El Morya's Garden
Celebrating the Sangha and the Can-Do Spirit!
By Rev. Jaspal Soni
Diwali or Deepawali is the biggest and the brightest of all Hindu festivals in India. It’s the festival of lights. It spiritually signifies the victory of light over darkness, good over evil, knowledge over ignorance, and hope over despair. Its celebration includes millions of lights shining on housetops, outside doors and windows, around temples and other buildings in the communities. The festival preparations and rituals typically extend over a five-day period, but the main festival night of Diwali coincides with the darkest, new moon night of the Hindu month of Kartika. This year the Diwali will be celebrated across India on Sunday, October 30.
Before Diwali, people clean, renovate, and decorate their homes and offices. On Diwali night, people dress up in new clothes or their best outfit, light up lamps and candles inside and outside their home, participate in family puja (prayers) typically to Lakshmi, the goddess of fertility and prosperity.
After puja, fireworks follow, then a family feast including sweets and an exchange of gifts between family members and close friends. Like Christmas, Diwali also marks a major shopping period.
Historically, the origin of Diwali can be traced back to ancient India, when it was probably an important harvest festival. However, there are various legends pointing to the origin of Diwali. Some believe it to be the celebration of the marriage of Lakshmi with Lord Vishnu. Whereas in Bengal the festival is dedicated to the worship of Goddess Kali, the dark goddess of strength. Lord Ganesh, the elephant-headed God, the symbol of auspiciousness and wisdom, is also worshiped in most Hindu homes on this day. In Jainism, Diwali has an added significance to the great event of Lord Mahavira attaining the eternal bliss of nirvana.
According to the epic Ramayana, Diwali also commemorates the return of Lord Rama along with his wife Sita and brother Lakshman from his fourteen-year long exile and vanquishing the demon-king Ravana. In a joyous celebration of the return of their king, the people of Ayodhya, the capital of Rama’s kingdom, illuminated the city with earthen diyas (oil lamps) and burst firecrackers.
Beloved Charity’s Presence at the Diwali Festivities
There is beautiful large public-park located across the ashram which is heavily used by both the young and old citizens living in the neighborhood. Normally, the busiest times in the park are early in the mornings before the sunrise until 10:00 am and in the evenings from 4:00 pm until the sunset. It is easy to notice groups of men and women of all ages who either drive or walk to the park, sitting on the benches or on the ground and engaged in their meditations and yoga exercises. Others can be seen playing cards or chanting and clapping mantras in groups or simply chatting.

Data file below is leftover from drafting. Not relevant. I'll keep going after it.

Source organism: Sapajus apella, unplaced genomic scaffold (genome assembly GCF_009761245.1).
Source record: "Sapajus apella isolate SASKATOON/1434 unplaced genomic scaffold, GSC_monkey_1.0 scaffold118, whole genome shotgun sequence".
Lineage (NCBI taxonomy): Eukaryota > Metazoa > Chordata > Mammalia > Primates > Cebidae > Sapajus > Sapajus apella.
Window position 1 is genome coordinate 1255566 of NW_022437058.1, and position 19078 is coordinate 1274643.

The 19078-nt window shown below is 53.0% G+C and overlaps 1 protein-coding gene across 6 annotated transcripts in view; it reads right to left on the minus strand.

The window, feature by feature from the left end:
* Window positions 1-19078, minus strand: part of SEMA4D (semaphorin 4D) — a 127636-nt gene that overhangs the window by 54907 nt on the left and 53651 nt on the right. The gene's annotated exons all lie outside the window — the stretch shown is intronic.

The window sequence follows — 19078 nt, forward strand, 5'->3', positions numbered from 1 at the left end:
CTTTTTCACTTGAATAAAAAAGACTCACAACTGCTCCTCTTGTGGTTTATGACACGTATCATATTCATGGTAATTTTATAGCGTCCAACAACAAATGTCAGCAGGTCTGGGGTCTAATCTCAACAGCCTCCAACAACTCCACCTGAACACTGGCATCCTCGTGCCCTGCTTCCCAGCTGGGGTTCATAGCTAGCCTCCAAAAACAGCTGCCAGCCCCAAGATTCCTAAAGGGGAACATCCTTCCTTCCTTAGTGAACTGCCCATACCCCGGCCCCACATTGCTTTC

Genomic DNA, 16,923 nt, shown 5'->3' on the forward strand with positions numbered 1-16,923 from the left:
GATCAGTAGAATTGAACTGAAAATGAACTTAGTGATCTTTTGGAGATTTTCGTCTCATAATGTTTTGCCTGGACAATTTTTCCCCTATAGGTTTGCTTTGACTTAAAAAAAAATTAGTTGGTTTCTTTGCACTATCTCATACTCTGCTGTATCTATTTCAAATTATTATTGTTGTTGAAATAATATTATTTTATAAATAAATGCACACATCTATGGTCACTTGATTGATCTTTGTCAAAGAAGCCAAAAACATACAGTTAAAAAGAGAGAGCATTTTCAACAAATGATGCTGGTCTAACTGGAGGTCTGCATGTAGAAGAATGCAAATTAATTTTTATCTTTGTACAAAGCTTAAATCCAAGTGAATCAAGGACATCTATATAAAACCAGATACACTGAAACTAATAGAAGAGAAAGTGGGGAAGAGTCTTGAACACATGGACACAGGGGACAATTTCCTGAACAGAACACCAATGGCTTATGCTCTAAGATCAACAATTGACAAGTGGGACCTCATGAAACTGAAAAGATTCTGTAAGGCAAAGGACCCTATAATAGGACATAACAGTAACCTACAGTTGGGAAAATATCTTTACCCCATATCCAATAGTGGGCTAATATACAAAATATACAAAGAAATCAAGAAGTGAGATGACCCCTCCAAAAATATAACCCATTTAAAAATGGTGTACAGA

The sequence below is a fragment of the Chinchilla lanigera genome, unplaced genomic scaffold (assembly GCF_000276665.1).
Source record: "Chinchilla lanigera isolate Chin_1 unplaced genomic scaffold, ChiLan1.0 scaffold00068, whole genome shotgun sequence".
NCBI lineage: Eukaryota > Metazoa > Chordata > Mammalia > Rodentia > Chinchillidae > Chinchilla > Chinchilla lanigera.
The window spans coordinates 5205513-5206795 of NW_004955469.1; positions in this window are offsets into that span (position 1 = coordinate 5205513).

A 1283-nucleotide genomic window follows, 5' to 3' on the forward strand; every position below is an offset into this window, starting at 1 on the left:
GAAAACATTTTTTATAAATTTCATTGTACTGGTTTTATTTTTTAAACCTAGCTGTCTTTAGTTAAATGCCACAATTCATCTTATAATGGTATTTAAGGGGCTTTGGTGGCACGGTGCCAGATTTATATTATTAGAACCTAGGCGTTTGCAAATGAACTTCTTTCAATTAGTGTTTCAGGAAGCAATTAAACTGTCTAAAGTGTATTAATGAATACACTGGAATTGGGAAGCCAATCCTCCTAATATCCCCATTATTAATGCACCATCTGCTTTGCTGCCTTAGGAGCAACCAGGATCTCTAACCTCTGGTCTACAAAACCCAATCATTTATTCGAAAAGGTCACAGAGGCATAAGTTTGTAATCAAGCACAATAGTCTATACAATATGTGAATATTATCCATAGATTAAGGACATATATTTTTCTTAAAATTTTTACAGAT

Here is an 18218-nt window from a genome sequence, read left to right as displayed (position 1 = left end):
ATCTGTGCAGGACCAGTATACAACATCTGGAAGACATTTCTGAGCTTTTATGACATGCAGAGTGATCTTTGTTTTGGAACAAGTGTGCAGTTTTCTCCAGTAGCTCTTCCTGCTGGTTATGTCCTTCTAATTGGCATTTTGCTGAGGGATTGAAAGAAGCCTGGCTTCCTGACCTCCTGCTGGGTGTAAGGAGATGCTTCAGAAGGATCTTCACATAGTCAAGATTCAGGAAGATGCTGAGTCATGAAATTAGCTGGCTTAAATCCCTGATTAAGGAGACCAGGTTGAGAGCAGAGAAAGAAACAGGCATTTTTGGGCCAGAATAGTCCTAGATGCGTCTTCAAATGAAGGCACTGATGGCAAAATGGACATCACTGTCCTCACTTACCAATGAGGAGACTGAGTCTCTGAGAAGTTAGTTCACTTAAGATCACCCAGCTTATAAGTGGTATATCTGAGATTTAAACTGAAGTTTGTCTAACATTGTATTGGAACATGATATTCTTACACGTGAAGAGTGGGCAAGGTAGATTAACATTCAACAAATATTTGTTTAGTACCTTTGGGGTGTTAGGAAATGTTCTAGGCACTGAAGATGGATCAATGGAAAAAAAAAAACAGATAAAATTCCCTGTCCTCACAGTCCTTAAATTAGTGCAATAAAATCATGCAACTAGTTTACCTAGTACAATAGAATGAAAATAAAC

The park has several kilometers of beautiful pathways surrounded by green shrubs and low-lying trees where people jog or walk either alone or with their families and friends while enjoying the Mother Nature. Last year, the park management officials installed several pieces of exercise equipment in a small open area to encourage the young generation to use it. Needless to say that it has been a successful experiment, humming like a beehive!
There is a staff of about 25 people consisting of land tillers, gardeners, sweepers and others responsible for the upkeep of the park. They live on the park premises with their wives and children in small shanty homes. Their wives also work part-time in maintaining the park. There are also about 10-15 children, up to three years of age living with them.
On October 5, Chananda Cultural Society organized a charity dinner for the staff of the park workers. We ordered food from a near-by restaurant, carried it over to the park and served them in front of their homes. Some of them sat on the chairs while others on the ground in rows – men on one side, women and children on the other side. It was a humbling experience to go thru while serving and spending time with them.
We have decided to make this a sacred ritual serving them dinner once a month. We plan to add an important spiritual dimension to it by sharing the teachings on the violet flame and the I AM Presence. Our next dinner date with them is the Diwali night of October 30. We plan to go there early that evening, decorate their homes with strings of electric lights as much as possible, do a little puja ceremony with them and then serve dinner followed by a delicious desert!
Thank you beloved Charity for your sweet presence!
God bless you all!
[…] we mentioned in last month’s issue of El Morya’s Garden, across from the ashram there is beautiful large public park which is heavily used by both young […]